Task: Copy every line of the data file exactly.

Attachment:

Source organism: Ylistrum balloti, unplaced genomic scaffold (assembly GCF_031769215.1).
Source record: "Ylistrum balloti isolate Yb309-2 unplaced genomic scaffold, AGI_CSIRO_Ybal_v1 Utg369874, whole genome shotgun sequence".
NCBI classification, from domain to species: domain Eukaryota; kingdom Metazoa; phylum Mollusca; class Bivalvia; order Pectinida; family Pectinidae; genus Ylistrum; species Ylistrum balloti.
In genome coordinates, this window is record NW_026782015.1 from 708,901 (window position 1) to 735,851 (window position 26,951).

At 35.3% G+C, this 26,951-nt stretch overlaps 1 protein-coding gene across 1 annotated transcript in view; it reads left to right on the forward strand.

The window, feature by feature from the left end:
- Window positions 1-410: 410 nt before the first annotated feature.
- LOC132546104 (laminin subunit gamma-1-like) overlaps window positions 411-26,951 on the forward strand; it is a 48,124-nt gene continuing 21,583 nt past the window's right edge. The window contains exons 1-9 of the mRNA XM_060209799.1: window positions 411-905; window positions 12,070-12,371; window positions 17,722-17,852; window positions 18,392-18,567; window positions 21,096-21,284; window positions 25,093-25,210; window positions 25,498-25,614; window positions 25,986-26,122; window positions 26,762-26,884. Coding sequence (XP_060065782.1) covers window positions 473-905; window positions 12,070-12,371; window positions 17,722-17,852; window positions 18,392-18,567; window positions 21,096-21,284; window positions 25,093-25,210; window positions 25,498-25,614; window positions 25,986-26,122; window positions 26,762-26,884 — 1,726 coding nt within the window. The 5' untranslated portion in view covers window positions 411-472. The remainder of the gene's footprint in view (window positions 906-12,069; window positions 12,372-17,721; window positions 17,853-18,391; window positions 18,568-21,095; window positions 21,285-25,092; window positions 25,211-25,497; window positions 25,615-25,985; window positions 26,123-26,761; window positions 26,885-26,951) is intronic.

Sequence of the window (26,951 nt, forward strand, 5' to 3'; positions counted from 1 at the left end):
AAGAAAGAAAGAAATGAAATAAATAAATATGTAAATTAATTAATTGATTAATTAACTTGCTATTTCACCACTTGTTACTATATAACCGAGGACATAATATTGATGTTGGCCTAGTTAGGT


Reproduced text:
Source organism: Ylistrum balloti, unplaced genomic scaffold (assembly GCF_031769215.1).
Source record: "Ylistrum balloti isolate Yb309-2 unplaced genomic scaffold, AGI_CSIRO_Ybal_v1 Utg369874, whole genome shotgun sequence".
NCBI classification, from domain to species: domain Eukaryota; kingdom Metazoa; phylum Mollusca; class Bivalvia; order Pectinida; family Pectinidae; genus Ylistrum; species Ylistrum balloti.
In genome coordinates, this window is record NW_026782015.1 from 708,901 (window position 1) to 735,851 (window position 26,951).

At 35.3% G+C, this 26,951-nt stretch overlaps 1 protein-coding gene across 1 annotated transcript in view; it reads left to right on the forward strand.

The window, feature by feature from the left end:
- Window positions 1-410: 410 nt before the first annotated feature.
- LOC132546104 (laminin subunit gamma-1-like) overlaps window positions 411-26,951 on the forward strand; it is a 48,124-nt gene continuing 21,583 nt past the window's right edge. The window contains exons 1-9 of the mRNA XM_060209799.1: window positions 411-905; window positions 12,070-12,371; window positions 17,722-17,852; window positions 18,392-18,567; window positions 21,096-21,284; window positions 25,093-25,210; window positions 25,498-25,614; window positions 25,986-26,122; window positions 26,762-26,884. Coding sequence (XP_060065782.1) covers window positions 473-905; window positions 12,070-12,371; window positions 17,722-17,852; window positions 18,392-18,567; window positions 21,096-21,284; window positions 25,093-25,210; window positions 25,498-25,614; window positions 25,986-26,122; window positions 26,762-26,884 — 1,726 coding nt within the window. The 5' untranslated portion in view covers window positions 411-472. The remainder of the gene's footprint in view (window positions 906-12,069; window positions 12,372-17,721; window positions 17,853-18,391; window positions 18,568-21,095; window positions 21,285-25,092; window positions 25,211-25,497; window positions 25,615-25,985; window positions 26,123-26,761; window positions 26,885-26,951) is intronic.

Sequence of the window (26,951 nt, forward strand, 5' to 3'; positions counted from 1 at the left end):
AAGAAAGAAAGAAATGAAATAAATAAATATGTAAATTAATTAATTGATTAATTAACTTGCTATTTCACCACTTGTTACTATATAACCGAGGACATAATATTGATGTTGGCCTAGTTAGGT